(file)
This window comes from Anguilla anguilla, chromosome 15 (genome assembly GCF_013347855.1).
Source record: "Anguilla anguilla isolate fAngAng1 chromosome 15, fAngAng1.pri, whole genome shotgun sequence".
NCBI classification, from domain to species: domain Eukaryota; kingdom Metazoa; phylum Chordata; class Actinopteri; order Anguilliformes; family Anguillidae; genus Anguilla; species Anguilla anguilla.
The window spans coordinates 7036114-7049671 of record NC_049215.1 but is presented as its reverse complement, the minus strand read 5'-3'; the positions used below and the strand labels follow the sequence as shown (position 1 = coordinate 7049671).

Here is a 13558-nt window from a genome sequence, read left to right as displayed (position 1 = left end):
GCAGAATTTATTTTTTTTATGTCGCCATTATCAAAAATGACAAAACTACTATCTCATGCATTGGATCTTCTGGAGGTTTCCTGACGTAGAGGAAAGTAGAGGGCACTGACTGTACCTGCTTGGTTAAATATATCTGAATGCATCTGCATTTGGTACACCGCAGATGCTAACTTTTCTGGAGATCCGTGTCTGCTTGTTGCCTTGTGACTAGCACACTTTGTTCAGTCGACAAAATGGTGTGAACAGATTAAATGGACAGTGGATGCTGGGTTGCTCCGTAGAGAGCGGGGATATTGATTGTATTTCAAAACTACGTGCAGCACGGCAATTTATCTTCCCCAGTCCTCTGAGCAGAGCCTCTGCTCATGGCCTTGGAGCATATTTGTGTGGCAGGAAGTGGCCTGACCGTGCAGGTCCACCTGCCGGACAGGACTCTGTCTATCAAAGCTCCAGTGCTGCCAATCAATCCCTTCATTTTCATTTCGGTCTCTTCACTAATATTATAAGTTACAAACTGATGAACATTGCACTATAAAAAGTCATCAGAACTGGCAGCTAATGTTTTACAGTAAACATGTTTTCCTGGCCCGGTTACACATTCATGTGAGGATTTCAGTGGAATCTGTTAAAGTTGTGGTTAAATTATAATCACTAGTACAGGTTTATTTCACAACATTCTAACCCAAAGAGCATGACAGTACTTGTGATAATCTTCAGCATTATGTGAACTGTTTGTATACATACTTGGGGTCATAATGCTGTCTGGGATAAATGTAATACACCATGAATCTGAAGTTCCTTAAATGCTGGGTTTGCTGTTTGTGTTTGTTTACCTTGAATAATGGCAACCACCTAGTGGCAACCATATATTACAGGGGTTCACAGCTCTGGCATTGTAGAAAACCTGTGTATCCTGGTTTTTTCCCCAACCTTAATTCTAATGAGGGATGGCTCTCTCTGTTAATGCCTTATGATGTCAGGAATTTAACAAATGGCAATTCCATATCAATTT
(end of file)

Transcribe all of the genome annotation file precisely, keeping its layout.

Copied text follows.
This window comes from Anguilla anguilla, chromosome 15 (genome assembly GCF_013347855.1).
Source record: "Anguilla anguilla isolate fAngAng1 chromosome 15, fAngAng1.pri, whole genome shotgun sequence".
NCBI classification, from domain to species: domain Eukaryota; kingdom Metazoa; phylum Chordata; class Actinopteri; order Anguilliformes; family Anguillidae; genus Anguilla; species Anguilla anguilla.
The window spans coordinates 7036114-7049671 of record NC_049215.1 but is presented as its reverse complement, the minus strand read 5'-3'; the positions used below and the strand labels follow the sequence as shown (position 1 = coordinate 7049671).

Here is a 13558-nt window from a genome sequence, read left to right as displayed (position 1 = left end):
GCAGAATTTATTTTTTTTATGTCGCCATTATCAAAAATGACAAAACTACTATCTCATGCATTGGATCTTCTGGAGGTTTCCTGACGTAGAGGAAAGTAGAGGGCACTGACTGTACCTGCTTGGTTAAATATATCTGAATGCATCTGCATTTGGTACACCGCAGATGCTAACTTTTCTGGAGATCCGTGTCTGCTTGTTGCCTTGTGACTAGCACACTTTGTTCAGTCGACAAAATGGTGTGAACAGATTAAATGGACAGTGGATGCTGGGTTGCTCCGTAGAGAGCGGGGATATTGATTGTATTTCAAAACTACGTGCAGCACGGCAATTTATCTTCCCCAGTCCTCTGAGCAGAGCCTCTGCTCATGGCCTTGGAGCATATTTGTGTGGCAGGAAGTGGCCTGACCGTGCAGGTCCACCTGCCGGACAGGACTCTGTCTATCAAAGCTCCAGTGCTGCCAATCAATCCCTTCATTTTCATTTCGGTCTCTTCACTAATATTATAAGTTACAAACTGATGAACATTGCACTATAAAAAGTCATCAGAACTGGCAGCTAATGTTTTACAGTAAACATGTTTTCCTGGCCCGGTTACACATTCATGTGAGGATTTCAGTGGAATCTGTTAAAGTTGTGGTTAAATTATAATCACTAGTACAGGTTTATTTCACAACATTCTAACCCAAAGAGCATGACAGTACTTGTGATAATCTTCAGCATTATGTGAACTGTTTGTATACATACTTGGGGTCATAATGCTGTCTGGGATAAATGTAATACACCATGAATCTGAAGTTCCTTAAATGCTGGGTTTGCTGTTTGTGTTTGTTTACCTTGAATAATGGCAACCACCTAGTGGCAACCATATATTACAGGGGTTCACAGCTCTGGCATTGTAGAAAACCTGTGTATCCTGGTTTTTTCCCCAACCTTAATTCTAATGAGGGATGGCTCTCTCTGTTAATGCCTTATGATGTCAGGAATTTAACAAATGGCAATTCCATATCAATTT